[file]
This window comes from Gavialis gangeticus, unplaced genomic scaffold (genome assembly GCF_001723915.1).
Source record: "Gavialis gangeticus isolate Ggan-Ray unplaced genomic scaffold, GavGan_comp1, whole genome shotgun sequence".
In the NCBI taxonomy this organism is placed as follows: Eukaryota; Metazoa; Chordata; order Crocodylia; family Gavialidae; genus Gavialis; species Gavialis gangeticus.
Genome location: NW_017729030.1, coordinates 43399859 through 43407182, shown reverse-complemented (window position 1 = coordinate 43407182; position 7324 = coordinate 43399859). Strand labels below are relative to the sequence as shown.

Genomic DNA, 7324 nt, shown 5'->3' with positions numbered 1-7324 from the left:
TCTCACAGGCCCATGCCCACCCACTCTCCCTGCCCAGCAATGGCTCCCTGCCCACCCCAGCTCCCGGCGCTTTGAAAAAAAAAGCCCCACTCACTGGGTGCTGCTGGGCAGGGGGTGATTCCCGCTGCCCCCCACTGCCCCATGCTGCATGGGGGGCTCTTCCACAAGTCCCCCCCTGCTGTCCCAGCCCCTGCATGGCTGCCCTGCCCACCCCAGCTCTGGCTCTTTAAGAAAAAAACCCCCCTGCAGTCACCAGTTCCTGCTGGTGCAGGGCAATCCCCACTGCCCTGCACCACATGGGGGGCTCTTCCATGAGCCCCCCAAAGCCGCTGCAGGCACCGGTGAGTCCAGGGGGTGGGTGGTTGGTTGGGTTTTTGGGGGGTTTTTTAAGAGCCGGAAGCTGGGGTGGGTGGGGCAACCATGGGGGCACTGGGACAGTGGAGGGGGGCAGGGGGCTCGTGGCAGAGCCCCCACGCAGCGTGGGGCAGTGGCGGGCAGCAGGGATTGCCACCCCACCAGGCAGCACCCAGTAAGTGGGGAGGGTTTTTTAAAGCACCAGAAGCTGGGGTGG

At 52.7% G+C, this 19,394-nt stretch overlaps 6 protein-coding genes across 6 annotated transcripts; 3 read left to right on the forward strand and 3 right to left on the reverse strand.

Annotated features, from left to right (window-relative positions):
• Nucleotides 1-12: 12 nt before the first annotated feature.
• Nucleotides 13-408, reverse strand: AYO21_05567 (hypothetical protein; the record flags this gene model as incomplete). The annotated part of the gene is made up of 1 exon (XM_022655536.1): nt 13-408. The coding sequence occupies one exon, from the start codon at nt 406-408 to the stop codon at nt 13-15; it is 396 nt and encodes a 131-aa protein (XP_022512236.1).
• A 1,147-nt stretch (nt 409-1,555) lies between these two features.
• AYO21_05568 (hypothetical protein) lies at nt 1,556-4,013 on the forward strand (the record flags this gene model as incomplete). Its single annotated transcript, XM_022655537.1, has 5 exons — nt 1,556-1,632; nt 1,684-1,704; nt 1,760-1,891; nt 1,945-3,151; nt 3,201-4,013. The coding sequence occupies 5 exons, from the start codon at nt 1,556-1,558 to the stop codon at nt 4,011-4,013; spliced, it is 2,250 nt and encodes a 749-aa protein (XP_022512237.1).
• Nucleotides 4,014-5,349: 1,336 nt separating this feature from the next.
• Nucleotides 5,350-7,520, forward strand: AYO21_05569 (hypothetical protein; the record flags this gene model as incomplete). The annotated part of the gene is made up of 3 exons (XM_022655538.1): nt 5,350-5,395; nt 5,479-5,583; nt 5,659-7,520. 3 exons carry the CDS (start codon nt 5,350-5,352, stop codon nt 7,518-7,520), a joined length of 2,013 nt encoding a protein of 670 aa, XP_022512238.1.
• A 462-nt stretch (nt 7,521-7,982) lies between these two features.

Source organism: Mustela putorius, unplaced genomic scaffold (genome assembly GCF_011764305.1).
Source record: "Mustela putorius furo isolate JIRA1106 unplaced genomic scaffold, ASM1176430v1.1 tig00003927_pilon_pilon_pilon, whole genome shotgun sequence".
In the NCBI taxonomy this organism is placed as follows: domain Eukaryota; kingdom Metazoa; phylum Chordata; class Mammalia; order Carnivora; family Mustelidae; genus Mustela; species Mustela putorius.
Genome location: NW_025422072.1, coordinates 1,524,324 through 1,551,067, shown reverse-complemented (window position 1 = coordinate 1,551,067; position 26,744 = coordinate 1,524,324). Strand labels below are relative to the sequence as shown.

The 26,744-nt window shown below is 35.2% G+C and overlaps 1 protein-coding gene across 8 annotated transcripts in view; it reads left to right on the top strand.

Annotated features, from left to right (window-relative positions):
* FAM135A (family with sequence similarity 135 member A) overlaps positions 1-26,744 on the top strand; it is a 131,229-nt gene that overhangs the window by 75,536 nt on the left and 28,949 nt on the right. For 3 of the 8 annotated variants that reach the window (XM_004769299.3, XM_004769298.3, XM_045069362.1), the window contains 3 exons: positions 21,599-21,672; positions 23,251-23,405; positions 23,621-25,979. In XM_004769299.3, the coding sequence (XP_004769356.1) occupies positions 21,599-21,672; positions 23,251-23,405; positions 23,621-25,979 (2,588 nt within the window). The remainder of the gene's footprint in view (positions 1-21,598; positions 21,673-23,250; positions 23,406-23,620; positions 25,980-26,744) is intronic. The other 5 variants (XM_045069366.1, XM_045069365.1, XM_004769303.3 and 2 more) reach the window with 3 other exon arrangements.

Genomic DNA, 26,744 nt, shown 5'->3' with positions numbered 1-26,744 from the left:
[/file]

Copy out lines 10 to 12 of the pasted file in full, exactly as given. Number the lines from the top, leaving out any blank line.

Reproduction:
• Nucleotides 13-408, reverse strand: AYO21_05567 (hypothetical protein; the record flags this gene model as incomplete). The annotated part of the gene is made up of 1 exon (XM_022655536.1): nt 13-408. The coding sequence occupies one exon, from the start codon at nt 406-408 to the stop codon at nt 13-15; it is 396 nt and encodes a 131-aa protein (XP_022512236.1).
• A 1,147-nt stretch (nt 409-1,555) lies between these two features.
• AYO21_05568 (hypothetical protein) lies at nt 1,556-4,013 on the forward strand (the record flags this gene model as incomplete). Its single annotated transcript, XM_022655537.1, has 5 exons — nt 1,556-1,632; nt 1,684-1,704; nt 1,760-1,891; nt 1,945-3,151; nt 3,201-4,013. The coding sequence occupies 5 exons, from the start codon at nt 1,556-1,558 to the stop codon at nt 4,011-4,013; spliced, it is 2,250 nt and encodes a 749-aa protein (XP_022512237.1).